This year's long ball assault topped the 21 of the 2002 Series. Anaheim hit seven and Barry Bonds and his San Francisco Giants slugged 14 over seven games. That was the year before survey drug testing.

Speculation that something has changed includes a study claiming to have found differences in the size and seam height of balls since the 2015 All-Star break.

"I know there was talk about different sizes and some of the baseballs were slightly bigger and some were smaller. Some of the seams were higher, some of the seams were lower. But, no, it's been consistent," said Rich Hill, who will start Game 6 for the Dodgers. "I think that just has to do with conditions -- if it's colder it's going to be slicker. If it's a little bit warmer out or humid, I think you're going to find that you're going to have a little bit more of moisture to the baseballs."

Baseball Commissioner Rob Manfred insists nothing nefarious is going on.

"I'm absolutely confident that the balls that we're using are within our established specifications," he said Friday.

Verlander rejected that assertion.

"I know Mr. Manfred said the balls haven't changed, but I think there's enough information out there to say that's not true," he said.

Verlander also does not think it's an issue of how balls are rubbed up before games.

"I know baseball uses the same mud for every single ball for every single game that's played," he said. "I think there's a broader issue that we're all missing."

On the day he become commissioner in January 2015, Manfred said, "I'm cognizant in the drop in offense over the last five years, and it's become a topic of conversation in the game, and it's something that we're going to have to continue to monitor and study."

Offense started rebounding during the second half of the season, and a record 6,105 home runs were hit this year, 2.4 percent more than the previous mark of 5,963 set in 2000 at the height of the Steroids Era.

"I think it's pretty clear," Verlander said. "I think our commissioner has said publicly that they wanted more offense in the game. I'm pretty sure I'm not fabricating a quote here when I say that. I think it was already All-Star break of `15, or right before, when he said that."

San Francisco's Johnny Cueto and Toronto's Marcus Stroman also think the balls have changed, with Stroman blaming slick balls for a rise in pitcher blisters -- an affliction which has struck Hill a few times in the past couple seasons, too.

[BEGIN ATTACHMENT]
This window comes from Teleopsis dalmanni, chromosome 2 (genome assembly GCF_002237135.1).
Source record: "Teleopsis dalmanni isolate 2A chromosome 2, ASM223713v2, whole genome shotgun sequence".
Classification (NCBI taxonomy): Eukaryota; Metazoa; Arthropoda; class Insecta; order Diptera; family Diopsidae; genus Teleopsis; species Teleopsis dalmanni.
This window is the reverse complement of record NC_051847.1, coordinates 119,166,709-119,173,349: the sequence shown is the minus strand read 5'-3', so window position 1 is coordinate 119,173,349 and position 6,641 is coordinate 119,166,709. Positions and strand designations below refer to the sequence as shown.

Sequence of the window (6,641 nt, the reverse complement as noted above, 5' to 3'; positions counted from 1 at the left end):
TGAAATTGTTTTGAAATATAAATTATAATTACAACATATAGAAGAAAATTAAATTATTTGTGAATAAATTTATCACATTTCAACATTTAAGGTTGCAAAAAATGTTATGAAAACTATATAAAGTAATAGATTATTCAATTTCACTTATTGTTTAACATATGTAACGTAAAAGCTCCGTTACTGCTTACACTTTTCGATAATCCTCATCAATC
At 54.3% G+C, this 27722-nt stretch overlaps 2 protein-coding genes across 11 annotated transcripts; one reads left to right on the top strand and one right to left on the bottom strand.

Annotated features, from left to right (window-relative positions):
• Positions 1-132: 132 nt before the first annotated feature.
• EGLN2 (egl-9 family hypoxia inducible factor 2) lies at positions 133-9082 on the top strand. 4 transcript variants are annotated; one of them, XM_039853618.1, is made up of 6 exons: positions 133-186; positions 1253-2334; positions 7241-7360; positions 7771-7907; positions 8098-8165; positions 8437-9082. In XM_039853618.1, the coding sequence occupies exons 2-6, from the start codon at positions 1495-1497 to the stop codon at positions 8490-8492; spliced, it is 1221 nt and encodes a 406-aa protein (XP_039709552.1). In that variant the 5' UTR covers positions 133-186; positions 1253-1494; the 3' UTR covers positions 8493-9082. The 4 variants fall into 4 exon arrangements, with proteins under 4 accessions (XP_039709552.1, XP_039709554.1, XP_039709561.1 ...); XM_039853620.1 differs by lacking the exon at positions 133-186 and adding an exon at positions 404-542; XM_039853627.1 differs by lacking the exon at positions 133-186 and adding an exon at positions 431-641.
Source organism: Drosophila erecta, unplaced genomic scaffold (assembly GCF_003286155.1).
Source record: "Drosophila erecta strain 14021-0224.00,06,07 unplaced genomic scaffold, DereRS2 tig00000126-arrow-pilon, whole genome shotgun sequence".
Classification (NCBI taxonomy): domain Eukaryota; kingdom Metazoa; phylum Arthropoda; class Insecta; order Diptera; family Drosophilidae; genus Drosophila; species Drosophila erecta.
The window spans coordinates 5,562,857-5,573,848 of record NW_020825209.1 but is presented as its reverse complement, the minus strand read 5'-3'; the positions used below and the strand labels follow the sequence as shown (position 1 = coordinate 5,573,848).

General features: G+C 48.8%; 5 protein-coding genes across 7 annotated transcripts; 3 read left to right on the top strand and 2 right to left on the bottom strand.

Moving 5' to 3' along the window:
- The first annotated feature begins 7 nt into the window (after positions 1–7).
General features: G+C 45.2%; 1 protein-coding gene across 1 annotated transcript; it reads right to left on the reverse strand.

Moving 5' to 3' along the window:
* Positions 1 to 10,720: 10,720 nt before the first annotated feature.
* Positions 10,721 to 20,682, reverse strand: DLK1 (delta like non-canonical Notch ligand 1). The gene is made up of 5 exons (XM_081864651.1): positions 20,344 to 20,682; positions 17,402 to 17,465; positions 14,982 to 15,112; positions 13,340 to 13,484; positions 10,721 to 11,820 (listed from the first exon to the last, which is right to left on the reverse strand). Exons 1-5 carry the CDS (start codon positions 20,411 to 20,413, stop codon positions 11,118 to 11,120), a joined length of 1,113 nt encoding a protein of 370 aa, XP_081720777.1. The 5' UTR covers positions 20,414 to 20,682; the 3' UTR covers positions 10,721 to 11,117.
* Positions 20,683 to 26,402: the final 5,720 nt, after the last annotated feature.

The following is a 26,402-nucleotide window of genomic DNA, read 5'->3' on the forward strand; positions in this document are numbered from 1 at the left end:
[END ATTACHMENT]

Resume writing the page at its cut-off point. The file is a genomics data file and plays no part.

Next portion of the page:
Houston's Brent Strom and the Dodgers' Rick Honeycutt, the World Series pitching coaches, both were quoted by Sports Illustrated on Sunday as saying the slickness of the ball made throwing sliders difficult.

"Everyone is entitled to their opinion," Astros manager A.J. Hinch said. "I don't see a ton difference, but I'm not going to get in a verbal war with coaches and players who think otherwise."

Dodgers manager Dave Roberts had a similar view but acknowledged the power records got his attention.

"The pitchers talk about it feels different in their hand. The one component is the slickness and guys at different ballparks rub it up differently," he said. "Sort of feels the same to me. But it's hard to argue the numbers. You know there's more velocity. Guys are swinging harder. I know in Los Angeles the air was light. It was hot. The ball was flying, carrying more than typically. But I hesitate to try to give you any insight because I really don't know."

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Wade Miley roughed up again, Orioles shut out in St. Pete

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USA Today Sports

Wade Miley roughed up again, Orioles shut out in St. Pete

ST. PETERSBURG, Fla. -- Evan Longoria and Logan Morrison homered Friday night and the Tampa Bay Rays clinched third place in the AL East with a 7-0 victory over the Baltimore Orioles.

Longoria led off the fifth with his 20th homer off Baltimore starter Wade Miley, marking Longoria's fifth straight 20-homer season and the ninth of his 10-year career.

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Morrison hit his 38th homer off reliever Chris Tillman in the seventh.

Rays starter Jake Odorizzi left his final start of the season after four innings with a sore right knee.

Brad Boxberger (4-4) got the win as the first of four Tampa Bay relievers.

Miley (8-15) lost his fifth straight start, giving up four runs and five hits in four innings. He walked five, raising his major league-leading total to 93. The Baltimore bullpen gave up five more walks.

Trey Mancini had one of Baltimore's four hits. It was Mancini's 158th hit, tying Cal Ripken (1982) for second-place all-time among Oriole rookies.

The Orioles, shut out for the 11th time, lost for the 17th time in 21 games and dropped three games behind Tampa Bay with two games left in the season.